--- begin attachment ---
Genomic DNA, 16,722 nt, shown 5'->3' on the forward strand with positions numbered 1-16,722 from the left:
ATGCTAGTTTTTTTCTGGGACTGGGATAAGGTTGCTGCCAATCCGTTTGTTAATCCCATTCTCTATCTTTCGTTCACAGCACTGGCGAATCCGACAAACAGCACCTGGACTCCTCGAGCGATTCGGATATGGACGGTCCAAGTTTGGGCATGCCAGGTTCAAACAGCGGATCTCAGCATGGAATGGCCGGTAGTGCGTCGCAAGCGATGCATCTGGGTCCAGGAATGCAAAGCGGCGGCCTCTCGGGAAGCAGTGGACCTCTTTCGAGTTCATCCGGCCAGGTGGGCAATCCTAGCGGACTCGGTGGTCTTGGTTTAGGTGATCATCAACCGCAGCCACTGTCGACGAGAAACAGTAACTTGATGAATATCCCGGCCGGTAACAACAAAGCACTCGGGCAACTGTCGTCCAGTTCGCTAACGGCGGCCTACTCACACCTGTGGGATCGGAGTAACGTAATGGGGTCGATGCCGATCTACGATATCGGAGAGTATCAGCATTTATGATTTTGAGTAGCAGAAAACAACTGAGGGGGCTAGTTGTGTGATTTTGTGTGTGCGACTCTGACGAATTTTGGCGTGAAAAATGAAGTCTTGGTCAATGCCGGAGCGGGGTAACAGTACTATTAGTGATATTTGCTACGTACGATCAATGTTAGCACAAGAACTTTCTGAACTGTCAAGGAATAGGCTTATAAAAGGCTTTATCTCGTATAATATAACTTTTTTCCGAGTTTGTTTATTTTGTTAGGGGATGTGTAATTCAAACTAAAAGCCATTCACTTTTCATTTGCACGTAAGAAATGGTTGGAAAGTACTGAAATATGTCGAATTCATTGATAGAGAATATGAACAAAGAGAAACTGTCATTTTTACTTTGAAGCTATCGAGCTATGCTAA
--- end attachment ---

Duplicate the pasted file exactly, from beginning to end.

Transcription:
Genomic DNA, 16,722 nt, shown 5'->3' on the forward strand with positions numbered 1-16,722 from the left:
ATGCTAGTTTTTTTCTGGGACTGGGATAAGGTTGCTGCCAATCCGTTTGTTAATCCCATTCTCTATCTTTCGTTCACAGCACTGGCGAATCCGACAAACAGCACCTGGACTCCTCGAGCGATTCGGATATGGACGGTCCAAGTTTGGGCATGCCAGGTTCAAACAGCGGATCTCAGCATGGAATGGCCGGTAGTGCGTCGCAAGCGATGCATCTGGGTCCAGGAATGCAAAGCGGCGGCCTCTCGGGAAGCAGTGGACCTCTTTCGAGTTCATCCGGCCAGGTGGGCAATCCTAGCGGACTCGGTGGTCTTGGTTTAGGTGATCATCAACCGCAGCCACTGTCGACGAGAAACAGTAACTTGATGAATATCCCGGCCGGTAACAACAAAGCACTCGGGCAACTGTCGTCCAGTTCGCTAACGGCGGCCTACTCACACCTGTGGGATCGGAGTAACGTAATGGGGTCGATGCCGATCTACGATATCGGAGAGTATCAGCATTTATGATTTTGAGTAGCAGAAAACAACTGAGGGGGCTAGTTGTGTGATTTTGTGTGTGCGACTCTGACGAATTTTGGCGTGAAAAATGAAGTCTTGGTCAATGCCGGAGCGGGGTAACAGTACTATTAGTGATATTTGCTACGTACGATCAATGTTAGCACAAGAACTTTCTGAACTGTCAAGGAATAGGCTTATAAAAGGCTTTATCTCGTATAATATAACTTTTTTCCGAGTTTGTTTATTTTGTTAGGGGATGTGTAATTCAAACTAAAAGCCATTCACTTTTCATTTGCACGTAAGAAATGGTTGGAAAGTACTGAAATATGTCGAATTCATTGATAGAGAATATGAACAAAGAGAAACTGTCATTTTTACTTTGAAGCTATCGAGCTATGCTAA